But as mentioned by others, with money as the motivator it is too tempting to release quick games to try and make a buck. Take time and care for a much better game. Even better, take time away from game making to learn some graphics and art skills.
  • DGAppDGApp Posts: 25Member
    I've learned a lot in the past weeks and I'm sure I can make good games one day.

    Thanks a lot for your great advices, answering my questions and that you take your time to help me.

    Let's see what the time brings

    Unitl then
    Greetings from Germany
  • SparkyidrSparkyidr Posts: 2,033Member
    The thing that bothers me about this thread that you started....

    You have been working with Gamesalad for less than a month......but have 7(?) games "completed" right?....wow!

    You really need to concentrate on adding quality, and adding value to your games, THAT will help you to get people to buy them. If they look a bit half arsed and unfinished, punters will give their 99c to something that looks better/more interesting.

    You don't HAVE to release everything you make... I have a load of games that are anywhere between 50 and 90% complete here, but they are just not up to scratch for what I want to release.

    That said....there is an element of luck involved with getting sales too.

    But as said by others...if getting paid is your main incentive for making games, you will start to lose focus on what matters in game design.
  • quantumsheepquantumsheep Posts: 8,188Member
    Hey BCG, thanks for posting this question, and your thoughts and concerns.

    I'd personally go with what Stusapps says - indeed, he's right about most things. Listen to the guy - he knows what he's talking about!

    Firstly, congrats on getting five games out!

    Making games is hard work. GameSalad makes it a lot of fun, but still… it's hard work.

    Some people here have created a nice little niche for themselves. Butterbean makes attractive apps for kids. Tshirt makes cool little puzzle games that take advantage of GameSalad's physics engine. Stusapps makes games that will appeal to the widest possible demographic (just look at his graphics - high quality and attractive).

    Their games, by and large, don't naturally appeal to me. However, they are generally very well made, very polished, work, and appeal to a large amount of people and therefore sell well. Take a look at what they make, and compare your games with theirs.

    My own 'niche' is retro. It's games I used to play at your age, and still enjoy. I worked it out. My games appeal to about .0003% of the total installed iOS base (and that's being generous).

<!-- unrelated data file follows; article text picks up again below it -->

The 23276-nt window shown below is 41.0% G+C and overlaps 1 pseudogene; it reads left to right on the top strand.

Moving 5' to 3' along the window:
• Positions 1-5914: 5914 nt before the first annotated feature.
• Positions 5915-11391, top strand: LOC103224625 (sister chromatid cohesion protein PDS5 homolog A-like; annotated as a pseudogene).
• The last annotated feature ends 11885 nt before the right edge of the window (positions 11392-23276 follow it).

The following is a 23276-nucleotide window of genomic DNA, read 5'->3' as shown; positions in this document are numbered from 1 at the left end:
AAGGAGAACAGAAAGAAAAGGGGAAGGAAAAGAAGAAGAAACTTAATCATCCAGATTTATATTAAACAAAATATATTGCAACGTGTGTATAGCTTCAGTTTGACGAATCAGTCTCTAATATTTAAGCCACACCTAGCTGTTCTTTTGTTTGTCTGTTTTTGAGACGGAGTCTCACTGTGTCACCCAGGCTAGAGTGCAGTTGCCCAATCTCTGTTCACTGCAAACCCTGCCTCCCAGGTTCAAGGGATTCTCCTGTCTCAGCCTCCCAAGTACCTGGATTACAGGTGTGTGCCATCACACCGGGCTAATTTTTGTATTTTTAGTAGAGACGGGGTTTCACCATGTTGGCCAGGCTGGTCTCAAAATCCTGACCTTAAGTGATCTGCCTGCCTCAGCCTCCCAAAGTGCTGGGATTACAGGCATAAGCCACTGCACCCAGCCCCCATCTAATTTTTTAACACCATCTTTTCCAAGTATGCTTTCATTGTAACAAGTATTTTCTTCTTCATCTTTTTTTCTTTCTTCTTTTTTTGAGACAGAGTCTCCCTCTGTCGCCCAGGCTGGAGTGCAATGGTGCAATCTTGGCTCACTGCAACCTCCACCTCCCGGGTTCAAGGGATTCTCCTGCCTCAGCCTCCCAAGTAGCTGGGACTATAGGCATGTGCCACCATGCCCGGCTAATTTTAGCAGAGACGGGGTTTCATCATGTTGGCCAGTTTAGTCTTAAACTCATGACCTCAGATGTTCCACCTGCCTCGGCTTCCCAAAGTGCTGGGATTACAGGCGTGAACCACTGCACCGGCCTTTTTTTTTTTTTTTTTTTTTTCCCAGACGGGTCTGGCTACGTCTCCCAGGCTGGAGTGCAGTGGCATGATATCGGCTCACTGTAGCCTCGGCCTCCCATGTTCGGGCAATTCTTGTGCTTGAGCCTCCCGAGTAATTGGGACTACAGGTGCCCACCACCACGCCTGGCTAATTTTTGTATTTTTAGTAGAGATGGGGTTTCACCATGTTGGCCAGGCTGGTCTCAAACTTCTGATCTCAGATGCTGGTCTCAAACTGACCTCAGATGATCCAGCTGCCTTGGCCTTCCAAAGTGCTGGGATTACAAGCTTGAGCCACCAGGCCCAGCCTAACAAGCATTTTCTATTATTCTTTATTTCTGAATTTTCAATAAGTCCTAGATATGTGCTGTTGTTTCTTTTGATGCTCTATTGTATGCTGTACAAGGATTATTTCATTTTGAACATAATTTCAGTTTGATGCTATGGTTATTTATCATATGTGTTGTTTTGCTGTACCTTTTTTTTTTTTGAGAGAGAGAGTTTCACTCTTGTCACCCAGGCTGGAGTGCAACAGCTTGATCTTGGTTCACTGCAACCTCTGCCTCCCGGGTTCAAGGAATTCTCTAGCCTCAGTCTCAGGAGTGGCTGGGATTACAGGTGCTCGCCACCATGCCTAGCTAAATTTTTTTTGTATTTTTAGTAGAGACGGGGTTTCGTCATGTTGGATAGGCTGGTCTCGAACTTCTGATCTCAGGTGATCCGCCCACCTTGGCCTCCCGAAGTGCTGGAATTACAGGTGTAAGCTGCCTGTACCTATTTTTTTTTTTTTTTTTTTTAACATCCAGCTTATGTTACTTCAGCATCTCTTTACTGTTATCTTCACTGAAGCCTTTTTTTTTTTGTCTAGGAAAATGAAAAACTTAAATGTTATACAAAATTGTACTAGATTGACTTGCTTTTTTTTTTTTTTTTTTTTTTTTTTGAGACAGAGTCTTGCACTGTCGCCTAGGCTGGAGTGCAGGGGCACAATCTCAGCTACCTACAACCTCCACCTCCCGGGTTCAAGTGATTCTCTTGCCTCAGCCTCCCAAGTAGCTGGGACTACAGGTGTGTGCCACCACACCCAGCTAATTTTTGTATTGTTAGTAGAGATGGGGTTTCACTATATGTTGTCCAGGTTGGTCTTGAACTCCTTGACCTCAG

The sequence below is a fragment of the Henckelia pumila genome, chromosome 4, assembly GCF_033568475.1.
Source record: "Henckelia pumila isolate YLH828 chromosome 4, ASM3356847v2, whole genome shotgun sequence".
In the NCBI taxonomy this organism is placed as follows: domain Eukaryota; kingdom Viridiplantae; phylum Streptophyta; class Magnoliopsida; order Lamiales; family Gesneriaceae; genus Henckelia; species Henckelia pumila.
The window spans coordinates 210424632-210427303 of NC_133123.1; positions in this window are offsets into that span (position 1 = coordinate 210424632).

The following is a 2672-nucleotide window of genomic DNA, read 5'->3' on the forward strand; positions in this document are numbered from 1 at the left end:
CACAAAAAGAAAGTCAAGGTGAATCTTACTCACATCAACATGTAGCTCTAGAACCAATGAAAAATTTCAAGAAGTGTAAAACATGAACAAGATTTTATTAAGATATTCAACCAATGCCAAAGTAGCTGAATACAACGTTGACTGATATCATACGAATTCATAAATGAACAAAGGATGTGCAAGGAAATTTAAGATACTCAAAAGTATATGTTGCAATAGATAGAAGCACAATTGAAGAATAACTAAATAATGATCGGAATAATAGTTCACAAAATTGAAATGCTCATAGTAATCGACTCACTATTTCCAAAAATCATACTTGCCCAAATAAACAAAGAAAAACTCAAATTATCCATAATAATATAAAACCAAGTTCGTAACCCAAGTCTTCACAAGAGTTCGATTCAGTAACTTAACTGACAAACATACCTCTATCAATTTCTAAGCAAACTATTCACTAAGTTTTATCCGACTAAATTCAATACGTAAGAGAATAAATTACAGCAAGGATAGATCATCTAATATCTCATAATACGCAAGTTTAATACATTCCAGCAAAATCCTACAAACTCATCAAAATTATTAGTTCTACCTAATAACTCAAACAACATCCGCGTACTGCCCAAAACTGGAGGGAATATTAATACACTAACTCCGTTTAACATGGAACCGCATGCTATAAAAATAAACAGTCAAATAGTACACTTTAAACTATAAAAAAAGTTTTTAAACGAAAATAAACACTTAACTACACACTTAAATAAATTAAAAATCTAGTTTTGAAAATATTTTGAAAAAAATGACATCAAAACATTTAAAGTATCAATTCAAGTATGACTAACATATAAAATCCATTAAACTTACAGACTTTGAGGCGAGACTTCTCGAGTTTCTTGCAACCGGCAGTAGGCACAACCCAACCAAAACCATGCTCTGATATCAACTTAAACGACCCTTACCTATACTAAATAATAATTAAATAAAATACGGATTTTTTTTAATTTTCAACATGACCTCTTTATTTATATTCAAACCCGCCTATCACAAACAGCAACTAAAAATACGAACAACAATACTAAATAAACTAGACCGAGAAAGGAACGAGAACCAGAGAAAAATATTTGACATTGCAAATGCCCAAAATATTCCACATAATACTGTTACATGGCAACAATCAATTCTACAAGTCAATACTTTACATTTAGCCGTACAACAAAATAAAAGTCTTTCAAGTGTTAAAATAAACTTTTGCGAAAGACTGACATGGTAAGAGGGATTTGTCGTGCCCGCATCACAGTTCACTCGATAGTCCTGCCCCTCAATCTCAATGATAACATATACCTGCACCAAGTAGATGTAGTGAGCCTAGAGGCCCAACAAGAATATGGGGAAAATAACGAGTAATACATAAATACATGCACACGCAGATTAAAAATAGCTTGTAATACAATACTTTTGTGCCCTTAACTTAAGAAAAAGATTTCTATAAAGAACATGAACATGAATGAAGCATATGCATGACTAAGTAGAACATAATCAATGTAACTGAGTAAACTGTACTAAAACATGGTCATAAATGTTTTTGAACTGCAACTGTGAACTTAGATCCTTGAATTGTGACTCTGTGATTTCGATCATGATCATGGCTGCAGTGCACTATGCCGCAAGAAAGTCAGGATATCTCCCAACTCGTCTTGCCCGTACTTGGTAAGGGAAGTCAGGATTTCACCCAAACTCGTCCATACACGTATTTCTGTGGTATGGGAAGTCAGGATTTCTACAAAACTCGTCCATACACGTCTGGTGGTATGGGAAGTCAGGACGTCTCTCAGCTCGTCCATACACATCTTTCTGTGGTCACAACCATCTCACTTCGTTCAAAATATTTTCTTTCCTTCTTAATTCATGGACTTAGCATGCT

And that's fine. Because I'm making games I want to make, and I'm having a blast doing it!

    Some people here are full on delusional though. They totally believe they have the next great hit, will make thousands of dollars, and then are disappointed when their game(s) flops.

    I'm all for positive thinking, but a little critical thought is needed to create some balance.

    Is my game honestly good enough to compete with the best on the app store?
    Can I charge the same amount of money as other similar titles on the app store?
    Is there a point of difference between my game and others like it?
    Do the graphics pull people in? Do they look professional?
    Does the game work ok? Have I tested and tested and tested it?
    Have I put the customer first?

    The last one is the most important. If you make a lot of sub-standard games, you're essentially 'conning' the audience out of their money. I've seen plenty of people do it, and not just those using GameSalad, I hasten to add.

    This is not the way to build a sustainable business/reputation.

    People come here thinking they will make the next best-selling game. The truth is, in all likelihood, they won't.

    iAds and in-app-purchases will not save you. I've overlooked (or quickly deleted) plenty of free games because they have ads in them, or relied on in-app-purchases. Indeed, I shudder to think what will happen once IAP's become available in GameSalad. If the more 'mature' people making games with Corona are turning out buggy, crashy games with horrible in-app-purchase solutions, I can't imagine the clusterf**k coming when *we* all get it…

    Rant over, honest! I don't want this to sound overly negative though. So have a think about this:

    I've been doing this for two years. My first proper 'hit' if you will is Air Supply, my most recent game. It's not made a lot at all, but it's doing ok, and far better than my other titles combined.

    Compare that with my first games, Singularity Drive: Prologue and Bugzone, which were amongst the first ever published with GameSalad (they're both free btw).